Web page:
TG urges Senate: Don't delay amended AMLA
MANILA - Senator TG Guingona on Monday said Liberal Party (LP) members will meet this week to discuss several issues including a possible change in the Senate leadership.
Guingona said any Senate leadership change should not come at the cost of the passage of pending bills.
"There's a probability, if you change the status quo, there will be a reorganization," Guingona said on ANC's "Headstart."
"There are two possibilities: a reorganization goes on smoothly-- and you might still have time. But what if it doesn't go on smoothly? There's a probability you won't have time to pass important legislation."
With just six session days left before the Senate goes on recess, Guingona hopes senators will set the wrangling aside to give way to the passage of important pieces of legislation.
But he notes the rift among senators should not come at the cost of important pending bills including the amended Anti-Money Laundering Act (AMLA), the Marcos Victims' Compensation Bill, and the National Land Use Code.
Guingona said several amendments to the AMLA, including the expansion of predicate crimes and requiring banks to report both suspicious and covered transactions which exceed the 500-thousand peso threshhold, are meant to address cracks in the law.
He noted the Aman Futures case could very well be under AMLAC's radar.
"AMLAC is already on the case I'm sure. That's swindling. That's one of the predicate crimes covered."
"We are of the opinion that as the law stands today, the banks can be covered; anyone who transacts knowing its laundered funds can be made liable."
Trafficking in people, laws dealing with sexual explotation, child pornography, drug trafficking, kidnapping, murder, and crimes against the environment, including violations to the Fisheries Code and forestry and the Mining Act, illegal mining, as well as the desecration of caves are also covered by the measure.
Under the amended law, casinos, those in the business of forming corporations and deal with precious stones and metals, money changers and money remittance centers will also have to report their transactions.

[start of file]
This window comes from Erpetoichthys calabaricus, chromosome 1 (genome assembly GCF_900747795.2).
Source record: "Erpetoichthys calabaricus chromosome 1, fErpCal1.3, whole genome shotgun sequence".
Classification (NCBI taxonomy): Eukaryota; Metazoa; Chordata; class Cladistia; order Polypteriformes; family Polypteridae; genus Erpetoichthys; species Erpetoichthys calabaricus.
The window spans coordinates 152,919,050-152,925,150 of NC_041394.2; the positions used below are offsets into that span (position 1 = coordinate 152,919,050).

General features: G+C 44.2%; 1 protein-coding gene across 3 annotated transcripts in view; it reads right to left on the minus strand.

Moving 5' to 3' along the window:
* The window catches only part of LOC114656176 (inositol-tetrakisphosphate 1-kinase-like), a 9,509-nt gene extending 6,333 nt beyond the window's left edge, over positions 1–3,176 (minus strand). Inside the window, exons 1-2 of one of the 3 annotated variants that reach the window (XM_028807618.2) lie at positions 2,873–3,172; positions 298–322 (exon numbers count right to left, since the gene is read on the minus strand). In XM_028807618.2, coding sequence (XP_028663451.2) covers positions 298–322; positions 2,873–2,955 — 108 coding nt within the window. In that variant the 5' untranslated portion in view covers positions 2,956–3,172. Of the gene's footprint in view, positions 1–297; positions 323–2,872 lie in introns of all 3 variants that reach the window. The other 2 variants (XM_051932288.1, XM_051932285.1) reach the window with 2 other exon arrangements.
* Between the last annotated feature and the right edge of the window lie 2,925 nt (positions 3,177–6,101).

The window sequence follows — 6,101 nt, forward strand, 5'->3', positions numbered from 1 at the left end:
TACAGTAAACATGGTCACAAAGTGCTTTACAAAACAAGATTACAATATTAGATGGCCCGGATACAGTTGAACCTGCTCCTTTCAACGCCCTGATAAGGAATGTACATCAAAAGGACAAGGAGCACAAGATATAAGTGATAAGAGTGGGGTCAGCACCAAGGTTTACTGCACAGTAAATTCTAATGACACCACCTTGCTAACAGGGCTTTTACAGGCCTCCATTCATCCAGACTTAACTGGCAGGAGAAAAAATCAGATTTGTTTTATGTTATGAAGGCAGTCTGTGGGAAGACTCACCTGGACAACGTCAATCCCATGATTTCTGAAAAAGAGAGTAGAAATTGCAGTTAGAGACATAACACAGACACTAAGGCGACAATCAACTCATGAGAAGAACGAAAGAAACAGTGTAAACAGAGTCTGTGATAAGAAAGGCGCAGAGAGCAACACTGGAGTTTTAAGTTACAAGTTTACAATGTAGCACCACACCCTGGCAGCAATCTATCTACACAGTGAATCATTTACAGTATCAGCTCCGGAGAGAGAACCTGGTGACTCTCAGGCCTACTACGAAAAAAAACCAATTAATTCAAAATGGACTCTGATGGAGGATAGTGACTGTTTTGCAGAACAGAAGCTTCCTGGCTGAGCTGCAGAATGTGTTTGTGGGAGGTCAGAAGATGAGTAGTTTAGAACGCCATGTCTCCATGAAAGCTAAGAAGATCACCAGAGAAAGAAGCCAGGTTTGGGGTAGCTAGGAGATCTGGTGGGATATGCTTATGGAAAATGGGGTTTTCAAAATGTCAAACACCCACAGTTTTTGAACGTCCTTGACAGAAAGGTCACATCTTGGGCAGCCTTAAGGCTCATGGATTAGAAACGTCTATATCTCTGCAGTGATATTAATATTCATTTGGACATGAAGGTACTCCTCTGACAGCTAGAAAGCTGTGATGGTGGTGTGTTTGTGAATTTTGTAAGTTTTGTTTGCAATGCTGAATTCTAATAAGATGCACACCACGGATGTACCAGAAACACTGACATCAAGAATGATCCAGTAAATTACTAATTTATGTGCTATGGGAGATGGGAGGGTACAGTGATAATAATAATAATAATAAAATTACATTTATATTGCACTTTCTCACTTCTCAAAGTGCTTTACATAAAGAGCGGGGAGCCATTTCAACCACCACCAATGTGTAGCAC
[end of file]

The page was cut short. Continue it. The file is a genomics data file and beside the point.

"We're going to improve casinos as institutions that have to report who came in, who transacted... Right now, it's under PAGCOR. We have to start somewhere... dito, no need to report unless its suspicious."
"Jewelry, precious stones, precious metals dealers will have to start reporting."
"There's an amendment on land purchases. Instead of jewelry, I can buy land. They will have to report now, real estate brokers."
Guingona said failure to pass amendments to the AMLA could have dire consequences on the Philippines and the Overseas Filipino Workers (OFWs).
"The Financial Action Task Force (FATF), which is in charge of monitoring compliance of AMLA, will meet on the second week of February, and if we don't pass this very important piece of legislation, they might, most likely will blacklist us. What does it mean? I think the biggest effect is on our OFWs... We have to use the banking system to send money back home. If you are blacklisted, there is what you call the enhanced scrutiny to make sure the money you are sending is not from criminal proceeds."
Guingona said one of the current provisions prevents the AMLA from being used against candidates during elections.
After years of waiting, Guingona said there is no reason to delay the passage of AMLA amendments any further, adding it could even be passed by Tuesday.
"I want to pass the law, the bill. That's what I want to do. Anything that will hinder that in the next few days, I don't want."
"Last week, I manifested that if no one is around to question it, even if they registered, I will move for a break."